The Ibrahimi mosque (Palestinian name) or Cave of the Patriachs (Jewish name) is the burial place of Abraham, Isaac, Jacob and Sarah and a holy site for Muslims and Jews. Following the Goldstein massacre, when an American Jewish extremist killed 29 Muslims in the mosque, the worship space was divided into two: Muslims have access to one part and Jews, the other. While Jews can freely access their entrance to the building, Muslims need to pass through a checkpoint and a further dedicated secure entrance to the mosque compound. To pass through the checkpoint Palestinians may be asked for their identity cards and searched (person and property).
On Jewish festivals routes to holy sites are protected to facilitate access. During Passover in 2022 Jewish settlers wanted to visit a holy burial cave. Although located in H1 (ostensibly under Palestinian security control) the Israeli military sealed off the area between checkpoint 56 and the cave to enable the settlers to walk to it. Military personnel were located in the area outside checkpoint 56 and on the adjacent rooftops. Military vehicles blocked the roads and diverted traffic.
On Jewish holidays checkpoints may be closed entirely. In 2022, with Ramadan and Passover coinciding, the main checkpoint to the mosque was closed completely for two days.
As well as some people needing to cross checkpoints to get to their workplace in H2, many people in the Hebron area work in Israel, so need to cross one of the border checkpoints to get to work. At Taquimiya checkpoint typically people arrive early in the morning (from 4am) to ensure that they can cross in time for work. More than 10,000 people cross each day: some are denied entry. Reasons might include forgetting their permit, the permit having expired, the magnetic strip not working. According to Machsom Watch, an Israeli human rights organisation that monitor the checkpoints, others are denied entry on ‘no justifiable basis’. Being denied entry may then result in loss of a days pay and potentially loss of a job.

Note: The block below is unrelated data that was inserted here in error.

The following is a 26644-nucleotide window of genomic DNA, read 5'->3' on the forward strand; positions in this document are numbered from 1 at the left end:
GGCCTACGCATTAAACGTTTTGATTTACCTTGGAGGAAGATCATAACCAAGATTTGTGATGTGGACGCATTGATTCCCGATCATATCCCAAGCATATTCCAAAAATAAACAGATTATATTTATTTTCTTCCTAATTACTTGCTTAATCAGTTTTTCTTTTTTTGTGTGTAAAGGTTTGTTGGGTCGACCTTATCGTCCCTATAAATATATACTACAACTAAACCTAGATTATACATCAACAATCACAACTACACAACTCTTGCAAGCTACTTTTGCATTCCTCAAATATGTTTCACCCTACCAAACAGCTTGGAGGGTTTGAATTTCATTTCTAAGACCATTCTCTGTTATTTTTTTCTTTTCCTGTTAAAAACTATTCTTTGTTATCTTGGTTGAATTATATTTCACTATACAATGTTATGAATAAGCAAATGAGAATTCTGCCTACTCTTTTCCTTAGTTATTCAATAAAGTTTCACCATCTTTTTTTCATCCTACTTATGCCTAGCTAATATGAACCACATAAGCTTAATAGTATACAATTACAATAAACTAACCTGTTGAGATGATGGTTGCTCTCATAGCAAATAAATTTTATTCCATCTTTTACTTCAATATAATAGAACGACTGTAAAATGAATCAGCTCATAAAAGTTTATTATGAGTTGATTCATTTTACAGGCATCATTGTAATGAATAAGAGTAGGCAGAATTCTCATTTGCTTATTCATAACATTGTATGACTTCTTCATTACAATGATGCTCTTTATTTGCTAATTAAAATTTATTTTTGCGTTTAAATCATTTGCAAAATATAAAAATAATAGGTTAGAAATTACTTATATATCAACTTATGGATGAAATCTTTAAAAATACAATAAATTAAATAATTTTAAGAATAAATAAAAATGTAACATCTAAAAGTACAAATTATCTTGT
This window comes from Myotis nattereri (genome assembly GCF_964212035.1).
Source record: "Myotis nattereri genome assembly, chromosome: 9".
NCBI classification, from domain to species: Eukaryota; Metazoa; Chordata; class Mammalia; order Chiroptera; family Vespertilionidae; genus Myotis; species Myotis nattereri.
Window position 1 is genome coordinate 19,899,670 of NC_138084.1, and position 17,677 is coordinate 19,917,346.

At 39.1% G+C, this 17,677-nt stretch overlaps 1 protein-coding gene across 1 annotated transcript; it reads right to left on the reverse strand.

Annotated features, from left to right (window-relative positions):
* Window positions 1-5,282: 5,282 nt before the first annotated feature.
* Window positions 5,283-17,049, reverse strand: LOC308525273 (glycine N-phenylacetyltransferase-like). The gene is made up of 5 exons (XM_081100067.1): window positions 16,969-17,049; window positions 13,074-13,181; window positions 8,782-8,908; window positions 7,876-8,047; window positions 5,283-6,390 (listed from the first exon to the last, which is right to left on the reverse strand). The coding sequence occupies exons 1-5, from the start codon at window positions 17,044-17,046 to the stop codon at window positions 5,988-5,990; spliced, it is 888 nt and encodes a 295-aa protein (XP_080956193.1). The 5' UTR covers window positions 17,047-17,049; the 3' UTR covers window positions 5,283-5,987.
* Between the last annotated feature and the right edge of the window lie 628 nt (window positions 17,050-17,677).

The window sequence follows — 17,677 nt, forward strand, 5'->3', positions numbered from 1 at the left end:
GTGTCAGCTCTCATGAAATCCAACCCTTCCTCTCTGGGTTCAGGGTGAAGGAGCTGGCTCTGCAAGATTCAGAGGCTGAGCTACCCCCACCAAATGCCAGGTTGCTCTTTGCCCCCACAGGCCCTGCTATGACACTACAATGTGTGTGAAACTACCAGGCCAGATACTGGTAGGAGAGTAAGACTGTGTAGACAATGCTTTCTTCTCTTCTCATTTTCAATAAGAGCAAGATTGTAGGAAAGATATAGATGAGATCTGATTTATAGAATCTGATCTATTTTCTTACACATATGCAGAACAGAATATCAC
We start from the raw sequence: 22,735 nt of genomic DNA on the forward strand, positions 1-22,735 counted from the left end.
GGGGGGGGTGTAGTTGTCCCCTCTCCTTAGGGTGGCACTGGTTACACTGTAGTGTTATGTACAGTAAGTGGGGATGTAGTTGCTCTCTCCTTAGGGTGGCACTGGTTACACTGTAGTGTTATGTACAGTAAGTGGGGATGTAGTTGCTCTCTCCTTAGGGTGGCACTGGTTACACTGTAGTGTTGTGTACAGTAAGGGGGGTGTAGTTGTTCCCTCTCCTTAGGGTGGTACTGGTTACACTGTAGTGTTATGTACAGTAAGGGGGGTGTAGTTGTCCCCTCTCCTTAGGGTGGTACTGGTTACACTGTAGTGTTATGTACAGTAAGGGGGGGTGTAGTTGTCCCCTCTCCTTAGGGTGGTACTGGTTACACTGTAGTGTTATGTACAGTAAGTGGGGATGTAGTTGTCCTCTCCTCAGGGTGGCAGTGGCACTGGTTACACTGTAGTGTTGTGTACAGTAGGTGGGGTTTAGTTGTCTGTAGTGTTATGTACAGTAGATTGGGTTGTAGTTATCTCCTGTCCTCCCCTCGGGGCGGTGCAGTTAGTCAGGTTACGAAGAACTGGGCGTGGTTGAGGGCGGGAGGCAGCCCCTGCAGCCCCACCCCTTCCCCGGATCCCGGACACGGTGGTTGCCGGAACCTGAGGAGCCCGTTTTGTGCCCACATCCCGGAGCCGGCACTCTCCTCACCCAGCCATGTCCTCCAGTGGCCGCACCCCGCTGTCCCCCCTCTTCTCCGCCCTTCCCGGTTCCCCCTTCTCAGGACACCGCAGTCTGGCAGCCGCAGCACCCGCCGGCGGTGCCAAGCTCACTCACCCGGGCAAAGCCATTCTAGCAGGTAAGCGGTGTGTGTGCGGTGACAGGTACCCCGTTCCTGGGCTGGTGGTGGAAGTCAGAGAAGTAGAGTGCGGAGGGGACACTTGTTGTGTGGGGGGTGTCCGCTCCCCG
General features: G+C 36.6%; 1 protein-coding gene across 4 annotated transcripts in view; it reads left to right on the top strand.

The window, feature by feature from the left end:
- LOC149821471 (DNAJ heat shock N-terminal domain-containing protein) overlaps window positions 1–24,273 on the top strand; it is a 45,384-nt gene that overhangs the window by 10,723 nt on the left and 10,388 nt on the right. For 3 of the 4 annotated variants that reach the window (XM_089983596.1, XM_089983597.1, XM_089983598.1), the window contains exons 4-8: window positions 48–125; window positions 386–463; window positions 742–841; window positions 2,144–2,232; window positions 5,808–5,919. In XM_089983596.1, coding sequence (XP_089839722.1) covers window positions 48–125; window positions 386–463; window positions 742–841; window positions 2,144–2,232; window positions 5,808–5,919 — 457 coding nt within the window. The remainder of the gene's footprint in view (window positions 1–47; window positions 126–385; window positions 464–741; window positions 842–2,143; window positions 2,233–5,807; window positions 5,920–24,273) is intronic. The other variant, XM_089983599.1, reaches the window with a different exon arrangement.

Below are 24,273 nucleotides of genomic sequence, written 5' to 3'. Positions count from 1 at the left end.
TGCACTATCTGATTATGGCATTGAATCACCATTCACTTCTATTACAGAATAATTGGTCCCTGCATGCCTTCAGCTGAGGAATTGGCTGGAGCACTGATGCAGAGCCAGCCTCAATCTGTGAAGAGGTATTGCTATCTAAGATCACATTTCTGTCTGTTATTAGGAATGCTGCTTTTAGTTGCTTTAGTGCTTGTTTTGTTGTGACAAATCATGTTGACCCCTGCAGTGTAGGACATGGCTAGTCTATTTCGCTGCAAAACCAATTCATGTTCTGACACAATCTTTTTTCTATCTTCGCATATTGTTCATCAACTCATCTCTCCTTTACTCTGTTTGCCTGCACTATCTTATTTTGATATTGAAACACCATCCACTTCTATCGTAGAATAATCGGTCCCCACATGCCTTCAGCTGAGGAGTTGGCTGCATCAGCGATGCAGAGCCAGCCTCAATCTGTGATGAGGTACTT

Living and/or working in the vicinity of the checkpoints can be particularly challenging especially when there is stone-throwing, tear gas and sound grenades. This results in people moving away from these areas.
Many of the properties near checkpoint 56 are empty as people and businesses have moved away. In one house the only windows look out over the checkpoint. Because clashes commonly take place in the vicinity the family have installed wire mesh over the windows to protect them from stones.
Family members and friends are reluctant to visit because of the location of the house and have tried to persuade the family to leave.
Hamed (not his real name) lives and works near Abu Rish checkpoint, also a location where clashes are common. The tear gas has a significant impact on his father’s health. He told us: ‘My father is very old. When the tear gas comes he collapses.’
Israeli human rights organisation, Machsom Watch, have described Hebron as a ‘city turned into a jail.’